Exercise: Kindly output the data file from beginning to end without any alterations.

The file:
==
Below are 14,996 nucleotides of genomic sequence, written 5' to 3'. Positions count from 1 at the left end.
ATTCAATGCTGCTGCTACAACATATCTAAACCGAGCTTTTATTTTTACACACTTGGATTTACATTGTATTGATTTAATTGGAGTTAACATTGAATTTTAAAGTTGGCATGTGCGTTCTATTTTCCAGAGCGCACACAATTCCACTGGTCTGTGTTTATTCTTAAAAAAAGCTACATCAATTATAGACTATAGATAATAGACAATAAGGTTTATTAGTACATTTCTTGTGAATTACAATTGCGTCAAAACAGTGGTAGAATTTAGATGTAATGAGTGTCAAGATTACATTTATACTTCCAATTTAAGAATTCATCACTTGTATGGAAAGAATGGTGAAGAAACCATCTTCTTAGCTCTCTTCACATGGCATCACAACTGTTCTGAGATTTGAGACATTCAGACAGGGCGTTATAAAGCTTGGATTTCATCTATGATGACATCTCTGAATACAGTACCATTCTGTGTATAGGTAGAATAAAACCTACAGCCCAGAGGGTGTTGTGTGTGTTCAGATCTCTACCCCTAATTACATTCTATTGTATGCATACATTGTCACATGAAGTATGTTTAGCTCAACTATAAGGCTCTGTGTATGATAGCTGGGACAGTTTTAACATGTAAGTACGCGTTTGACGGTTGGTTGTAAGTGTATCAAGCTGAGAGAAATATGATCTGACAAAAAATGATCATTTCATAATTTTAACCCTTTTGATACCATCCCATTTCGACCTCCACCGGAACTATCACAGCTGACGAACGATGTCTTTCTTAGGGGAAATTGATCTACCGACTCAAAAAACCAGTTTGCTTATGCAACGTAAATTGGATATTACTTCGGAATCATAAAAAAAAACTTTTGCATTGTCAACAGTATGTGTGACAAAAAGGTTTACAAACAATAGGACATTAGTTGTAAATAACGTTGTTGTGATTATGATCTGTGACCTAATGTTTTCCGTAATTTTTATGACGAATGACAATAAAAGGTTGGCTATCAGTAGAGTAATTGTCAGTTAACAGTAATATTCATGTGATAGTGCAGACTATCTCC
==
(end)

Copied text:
Below are 14,996 nucleotides of genomic sequence, written 5' to 3'. Positions count from 1 at the left end.
ATTCAATGCTGCTGCTACAACATATCTAAACCGAGCTTTTATTTTTACACACTTGGATTTACATTGTATTGATTTAATTGGAGTTAACATTGAATTTTAAAGTTGGCATGTGCGTTCTATTTTCCAGAGCGCACACAATTCCACTGGTCTGTGTTTATTCTTAAAAAAAGCTACATCAATTATAGACTATAGATAATAGACAATAAGGTTTATTAGTACATTTCTTGTGAATTACAATTGCGTCAAAACAGTGGTAGAATTTAGATGTAATGAGTGTCAAGATTACATTTATACTTCCAATTTAAGAATTCATCACTTGTATGGAAAGAATGGTGAAGAAACCATCTTCTTAGCTCTCTTCACATGGCATCACAACTGTTCTGAGATTTGAGACATTCAGACAGGGCGTTATAAAGCTTGGATTTCATCTATGATGACATCTCTGAATACAGTACCATTCTGTGTATAGGTAGAATAAAACCTACAGCCCAGAGGGTGTTGTGTGTGTTCAGATCTCTACCCCTAATTACATTCTATTGTATGCATACATTGTCACATGAAGTATGTTTAGCTCAACTATAAGGCTCTGTGTATGATAGCTGGGACAGTTTTAACATGTAAGTACGCGTTTGACGGTTGGTTGTAAGTGTATCAAGCTGAGAGAAATATGATCTGACAAAAAATGATCATTTCATAATTTTAACCCTTTTGATACCATCCCATTTCGACCTCCACCGGAACTATCACAGCTGACGAACGATGTCTTTCTTAGGGGAAATTGATCTACCGACTCAAAAAACCAGTTTGCTTATGCAACGTAAATTGGATATTACTTCGGAATCATAAAAAAAAACTTTTGCATTGTCAACAGTATGTGTGACAAAAAGGTTTACAAACAATAGGACATTAGTTGTAAATAACGTTGTTGTGATTATGATCTGTGACCTAATGTTTTCCGTAATTTTTATGACGAATGACAATAAAAGGTTGGCTATCAGTAGAGTAATTGTCAGTTAACAGTAATATTCATGTGATAGTGCAGACTATCTCC